Background: Interleukin 6 (IL-6) is a B-cell growth and differentiation factor, which may promote the growth of B-cell neoplasms. In chronic lymphocytic leukemia (CLL) patients, IL-6 plasma levels increased in a stage-dependent manner, suggesting that IL-6 may be a useful prognostic marker. The purpose of this study is to fully assess the prognostic value of IL-6 in CLL patients.
Methods: We measured the plasma levels of IL-6 in 100 CLL patients using an enzyme-linked immunoassay method.
Results: Increasing levels of IL-6 significantly correlated with patient age, severity of anemia, Rai stage, white cell count, and beta-2-microglobulin (beta-2M). Although CLL patients did not differ significantly from the normal controls in the median IL-6 plasma level (P = 0.38), patients with advanced diseases (defined by Rai stage III/IV or beta-2M > 3.5) had a significantly higher median IL-6 plasma level than the normal controls (P < 0.05). Furthermore, in patients with advanced diseases, Cox regression hazards model showed that a higher IL-6 level correlated with shorter survival (P = 0.0001). Using IL-6 level of 3 pg/mL as a cutoff, patients with low IL-6 levels had a significantly longer overall survival than those with high IL-6 levels (log rank test, P = 0.002). In patients with CD38-positive CLL, patients with high IL-6 levels (> 3 pg/mL) had significantly shorter survival (P = 0.03). To conclude, IL-6 is a particularly useful predictor for survival in CLL patients with advanced diseases.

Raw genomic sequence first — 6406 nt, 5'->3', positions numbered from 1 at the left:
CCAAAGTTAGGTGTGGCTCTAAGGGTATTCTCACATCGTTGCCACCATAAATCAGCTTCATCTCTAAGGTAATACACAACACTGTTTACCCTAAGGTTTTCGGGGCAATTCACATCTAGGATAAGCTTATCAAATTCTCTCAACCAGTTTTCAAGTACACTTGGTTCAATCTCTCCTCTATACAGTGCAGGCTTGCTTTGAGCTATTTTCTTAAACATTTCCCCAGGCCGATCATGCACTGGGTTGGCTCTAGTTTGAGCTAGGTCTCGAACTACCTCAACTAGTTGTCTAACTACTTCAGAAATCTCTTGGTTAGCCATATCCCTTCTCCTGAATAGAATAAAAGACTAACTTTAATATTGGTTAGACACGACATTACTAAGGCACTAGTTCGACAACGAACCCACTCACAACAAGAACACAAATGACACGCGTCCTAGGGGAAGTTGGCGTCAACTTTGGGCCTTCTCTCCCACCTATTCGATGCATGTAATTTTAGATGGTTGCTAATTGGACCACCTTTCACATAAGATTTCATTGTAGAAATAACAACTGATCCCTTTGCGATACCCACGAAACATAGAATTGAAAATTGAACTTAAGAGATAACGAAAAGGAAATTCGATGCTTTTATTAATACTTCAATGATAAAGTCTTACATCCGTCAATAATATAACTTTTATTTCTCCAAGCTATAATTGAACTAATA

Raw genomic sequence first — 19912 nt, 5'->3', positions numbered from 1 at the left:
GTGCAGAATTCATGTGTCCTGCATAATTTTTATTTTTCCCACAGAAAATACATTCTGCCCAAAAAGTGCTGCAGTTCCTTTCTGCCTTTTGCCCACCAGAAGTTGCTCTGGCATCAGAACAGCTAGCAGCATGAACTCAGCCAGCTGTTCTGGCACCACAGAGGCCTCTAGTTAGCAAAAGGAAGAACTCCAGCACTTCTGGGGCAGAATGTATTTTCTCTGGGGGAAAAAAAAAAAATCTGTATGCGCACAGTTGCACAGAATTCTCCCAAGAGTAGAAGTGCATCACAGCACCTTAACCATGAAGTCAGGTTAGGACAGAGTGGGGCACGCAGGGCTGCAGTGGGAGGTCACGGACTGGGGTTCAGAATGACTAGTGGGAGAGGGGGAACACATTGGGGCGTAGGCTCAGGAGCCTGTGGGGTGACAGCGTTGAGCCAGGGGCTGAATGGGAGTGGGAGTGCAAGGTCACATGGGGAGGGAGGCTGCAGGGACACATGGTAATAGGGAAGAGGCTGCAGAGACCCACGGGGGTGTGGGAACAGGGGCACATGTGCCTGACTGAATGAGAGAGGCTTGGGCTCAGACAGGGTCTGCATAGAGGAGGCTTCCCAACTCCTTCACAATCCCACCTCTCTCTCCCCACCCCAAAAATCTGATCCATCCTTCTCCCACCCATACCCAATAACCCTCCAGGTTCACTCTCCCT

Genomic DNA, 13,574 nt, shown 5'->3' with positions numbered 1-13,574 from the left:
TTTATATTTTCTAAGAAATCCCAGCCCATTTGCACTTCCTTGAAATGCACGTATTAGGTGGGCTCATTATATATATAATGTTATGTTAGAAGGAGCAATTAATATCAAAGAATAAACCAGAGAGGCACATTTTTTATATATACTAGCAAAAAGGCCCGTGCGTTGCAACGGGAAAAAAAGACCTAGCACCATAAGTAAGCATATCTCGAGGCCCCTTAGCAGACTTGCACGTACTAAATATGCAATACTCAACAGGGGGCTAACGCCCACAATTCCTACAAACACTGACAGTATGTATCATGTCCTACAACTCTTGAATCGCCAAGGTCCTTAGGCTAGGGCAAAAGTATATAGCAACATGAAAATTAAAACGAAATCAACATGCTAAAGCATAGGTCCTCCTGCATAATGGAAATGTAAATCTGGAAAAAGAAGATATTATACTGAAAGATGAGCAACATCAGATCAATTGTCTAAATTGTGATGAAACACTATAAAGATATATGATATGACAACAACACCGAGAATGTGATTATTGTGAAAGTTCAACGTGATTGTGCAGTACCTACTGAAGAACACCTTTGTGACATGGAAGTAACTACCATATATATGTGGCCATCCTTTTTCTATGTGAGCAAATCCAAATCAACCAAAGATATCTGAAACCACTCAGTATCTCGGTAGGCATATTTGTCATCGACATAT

Conclusions: Our findings suggest that patients with advanced-stage CLL as well as high IL-6 plasma levels may require aggressive therapeutic approaches and special consideration for experimental therapy.
Copyright 2002 American Cancer Society.